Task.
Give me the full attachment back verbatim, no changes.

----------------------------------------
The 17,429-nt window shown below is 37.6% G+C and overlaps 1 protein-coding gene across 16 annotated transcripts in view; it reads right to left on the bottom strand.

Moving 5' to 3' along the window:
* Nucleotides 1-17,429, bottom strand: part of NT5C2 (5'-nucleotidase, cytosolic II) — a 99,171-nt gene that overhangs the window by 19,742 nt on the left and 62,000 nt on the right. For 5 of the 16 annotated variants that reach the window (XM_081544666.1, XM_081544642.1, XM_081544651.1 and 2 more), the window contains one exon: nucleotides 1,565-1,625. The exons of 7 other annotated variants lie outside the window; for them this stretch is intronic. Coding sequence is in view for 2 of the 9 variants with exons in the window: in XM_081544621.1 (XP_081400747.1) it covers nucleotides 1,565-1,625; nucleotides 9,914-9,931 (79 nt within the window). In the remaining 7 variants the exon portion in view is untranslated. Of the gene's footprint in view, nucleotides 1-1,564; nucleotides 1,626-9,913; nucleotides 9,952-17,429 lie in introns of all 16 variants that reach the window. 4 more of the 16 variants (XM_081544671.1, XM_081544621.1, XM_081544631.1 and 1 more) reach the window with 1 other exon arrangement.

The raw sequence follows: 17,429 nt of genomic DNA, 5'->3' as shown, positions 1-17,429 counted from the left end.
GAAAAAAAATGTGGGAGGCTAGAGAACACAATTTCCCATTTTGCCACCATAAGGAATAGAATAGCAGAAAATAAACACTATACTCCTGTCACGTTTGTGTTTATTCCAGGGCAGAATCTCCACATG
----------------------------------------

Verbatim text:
The 17,429-nt window shown below is 37.6% G+C and overlaps 1 protein-coding gene across 16 annotated transcripts in view; it reads right to left on the bottom strand.

Moving 5' to 3' along the window:
* Nucleotides 1-17,429, bottom strand: part of NT5C2 (5'-nucleotidase, cytosolic II) — a 99,171-nt gene that overhangs the window by 19,742 nt on the left and 62,000 nt on the right. For 5 of the 16 annotated variants that reach the window (XM_081544666.1, XM_081544642.1, XM_081544651.1 and 2 more), the window contains one exon: nucleotides 1,565-1,625. The exons of 7 other annotated variants lie outside the window; for them this stretch is intronic. Coding sequence is in view for 2 of the 9 variants with exons in the window: in XM_081544621.1 (XP_081400747.1) it covers nucleotides 1,565-1,625; nucleotides 9,914-9,931 (79 nt within the window). In the remaining 7 variants the exon portion in view is untranslated. Of the gene's footprint in view, nucleotides 1-1,564; nucleotides 1,626-9,913; nucleotides 9,952-17,429 lie in introns of all 16 variants that reach the window. 4 more of the 16 variants (XM_081544671.1, XM_081544621.1, XM_081544631.1 and 1 more) reach the window with 1 other exon arrangement.

The raw sequence follows: 17,429 nt of genomic DNA, 5'->3' as shown, positions 1-17,429 counted from the left end.
GAAAAAAAATGTGGGAGGCTAGAGAACACAATTTCCCATTTTGCCACCATAAGGAATAGAATAGCAGAAAATAAACACTATACTCCTGTCACGTTTGTGTTTATTCCAGGGCAGAATCTCCACATG